Some have even suggested drug use in the town centre will stop them from visiting again in the future.

Sarah Liversidge commented: “Such a shame things have come to this, in what used to be a vibrant town. Spent many a day shopping there and nights out. 

“Don’t even think of going there now. I feel for the locals; something needs to be done.”

Jon Green added: “I’m not from Wrexham, but thought we would try some shopping there two weeks ago, we lasted an hour, couldn’t get out of the place quick enough, loads of people outside McDonald’s taking drugs, shouting, arguing, drinking, giving shoppers abuse, won’t ever go there again.”

Louise Maxine Edwards said: “Don’t think I’d be letting my daughter go into town with her friends at the weekends anymore. I’m done with this town. 

“Already changed my shopping destination, it doesn’t even have a nice feeling when walking 
through. So sad.”

'Time we accepted problematic drug use is a health issue'

NORTH Wales Police and Crime Commissioner Arfon Jones, says perhaps it is time for a new approach in order to efficiently tackle drug issues in Wrexham.

He said: “We have been trying to arrest our way out of the drugs issue for decades and it hasn’t worked, so a new approach is needed, and this is true of North Wales and of Wrexham in particular.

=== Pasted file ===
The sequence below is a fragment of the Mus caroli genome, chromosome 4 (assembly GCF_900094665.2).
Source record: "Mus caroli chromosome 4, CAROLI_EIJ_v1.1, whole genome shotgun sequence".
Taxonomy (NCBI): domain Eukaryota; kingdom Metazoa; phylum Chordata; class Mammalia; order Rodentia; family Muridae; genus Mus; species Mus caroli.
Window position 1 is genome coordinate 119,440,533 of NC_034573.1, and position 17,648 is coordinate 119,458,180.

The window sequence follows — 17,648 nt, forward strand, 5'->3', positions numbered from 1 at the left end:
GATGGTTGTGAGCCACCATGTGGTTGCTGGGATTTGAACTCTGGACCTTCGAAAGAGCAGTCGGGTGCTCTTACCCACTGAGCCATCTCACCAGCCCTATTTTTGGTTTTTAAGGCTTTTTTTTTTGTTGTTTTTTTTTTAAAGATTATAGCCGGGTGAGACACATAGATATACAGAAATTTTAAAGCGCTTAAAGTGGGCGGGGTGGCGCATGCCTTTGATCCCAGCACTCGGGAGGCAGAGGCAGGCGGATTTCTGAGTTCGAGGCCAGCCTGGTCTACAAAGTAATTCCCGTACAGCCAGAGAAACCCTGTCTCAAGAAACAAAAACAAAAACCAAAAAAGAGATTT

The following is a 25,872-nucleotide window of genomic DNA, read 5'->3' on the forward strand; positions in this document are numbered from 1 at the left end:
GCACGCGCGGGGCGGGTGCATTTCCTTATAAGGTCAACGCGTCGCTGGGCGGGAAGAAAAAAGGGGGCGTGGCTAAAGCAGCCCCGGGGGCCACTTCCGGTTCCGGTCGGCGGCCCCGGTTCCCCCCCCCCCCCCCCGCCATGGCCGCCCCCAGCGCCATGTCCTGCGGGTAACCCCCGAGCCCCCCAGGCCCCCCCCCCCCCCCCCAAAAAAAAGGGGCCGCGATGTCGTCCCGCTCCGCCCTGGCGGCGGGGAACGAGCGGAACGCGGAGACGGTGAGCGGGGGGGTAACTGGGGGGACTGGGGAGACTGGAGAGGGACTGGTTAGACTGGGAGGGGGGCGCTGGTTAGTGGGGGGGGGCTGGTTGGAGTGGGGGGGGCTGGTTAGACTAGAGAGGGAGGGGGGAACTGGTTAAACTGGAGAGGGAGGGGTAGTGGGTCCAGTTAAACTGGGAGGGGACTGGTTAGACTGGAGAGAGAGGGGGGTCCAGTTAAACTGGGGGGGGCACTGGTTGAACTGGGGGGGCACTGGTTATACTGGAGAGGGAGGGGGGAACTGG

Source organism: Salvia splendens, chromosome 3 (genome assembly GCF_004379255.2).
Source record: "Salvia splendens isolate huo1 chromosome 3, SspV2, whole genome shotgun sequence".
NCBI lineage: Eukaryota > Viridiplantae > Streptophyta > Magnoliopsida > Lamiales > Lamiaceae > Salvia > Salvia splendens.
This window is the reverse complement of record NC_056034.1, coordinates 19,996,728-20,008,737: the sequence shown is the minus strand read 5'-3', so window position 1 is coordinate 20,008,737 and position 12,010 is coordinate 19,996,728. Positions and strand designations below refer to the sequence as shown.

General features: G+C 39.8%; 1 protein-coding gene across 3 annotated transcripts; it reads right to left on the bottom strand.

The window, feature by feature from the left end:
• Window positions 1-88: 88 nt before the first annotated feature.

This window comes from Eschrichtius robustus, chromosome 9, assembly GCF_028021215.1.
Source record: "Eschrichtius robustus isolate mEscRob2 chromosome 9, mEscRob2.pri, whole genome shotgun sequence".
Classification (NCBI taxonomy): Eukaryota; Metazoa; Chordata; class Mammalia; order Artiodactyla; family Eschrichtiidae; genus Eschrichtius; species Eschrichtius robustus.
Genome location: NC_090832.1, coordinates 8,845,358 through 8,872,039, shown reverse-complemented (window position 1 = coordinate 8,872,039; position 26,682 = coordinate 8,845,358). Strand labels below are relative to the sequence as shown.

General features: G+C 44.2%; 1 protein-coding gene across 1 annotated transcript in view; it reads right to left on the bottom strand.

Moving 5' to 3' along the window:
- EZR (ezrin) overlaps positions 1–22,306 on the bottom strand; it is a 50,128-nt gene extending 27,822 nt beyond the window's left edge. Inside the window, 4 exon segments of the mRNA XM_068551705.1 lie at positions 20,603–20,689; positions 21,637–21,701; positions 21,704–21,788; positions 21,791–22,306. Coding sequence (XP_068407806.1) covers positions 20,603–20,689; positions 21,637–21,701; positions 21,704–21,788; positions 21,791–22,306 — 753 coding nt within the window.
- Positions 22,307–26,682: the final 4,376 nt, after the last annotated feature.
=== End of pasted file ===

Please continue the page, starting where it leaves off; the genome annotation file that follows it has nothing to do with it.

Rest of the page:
“It is high time we accepted problematic drug use is a health issue and not a criminal justice matter. We need to recognise substance abuse as a public health crisis, as they did in Portugal 20 years ago, and treat it as such.

The Leader:

Arfon Jones, North Wales Police and Crime Commissioner

“That is why I have been calling for the introduction of a drug consumption room in the town for some time because all the international evidence available shows that drug consumption rooms do not result in higher rates of local drug-related crime and instead can reduce street disorder and encounters with the police and with the public.

“Setting up a drug consumption room where people suffering from problematic drug use can take the drugs themselves safely and hygienically could potentially save lives and would also provide real benefits to the community.

“Fewer discarded needles will ensure safer streets, while more hygienic facilities will reduce the spread of disease like HIV. 

“At the same time, the emergency services will be able to reach more quickly anybody who suffers an overdose, becomes violent while under the influence or pricks themselves accidentally.

“Importantly for the community, a drug consumption room can reduce crime because it will free up police officers to concentrate on serious offences, whilst providing an opportunity to help those taking drugs to address other issues like poverty and homelessness.

“What I have seen in Europe has convinced me that drug consumption rooms would be useful in North Wales where they would give problematic users somewhere secure to go, rather than having to inject in public areas and upsetting people with the state, they are in. 

“They would also be much safer as nobody has ever died in a drug consumption room.”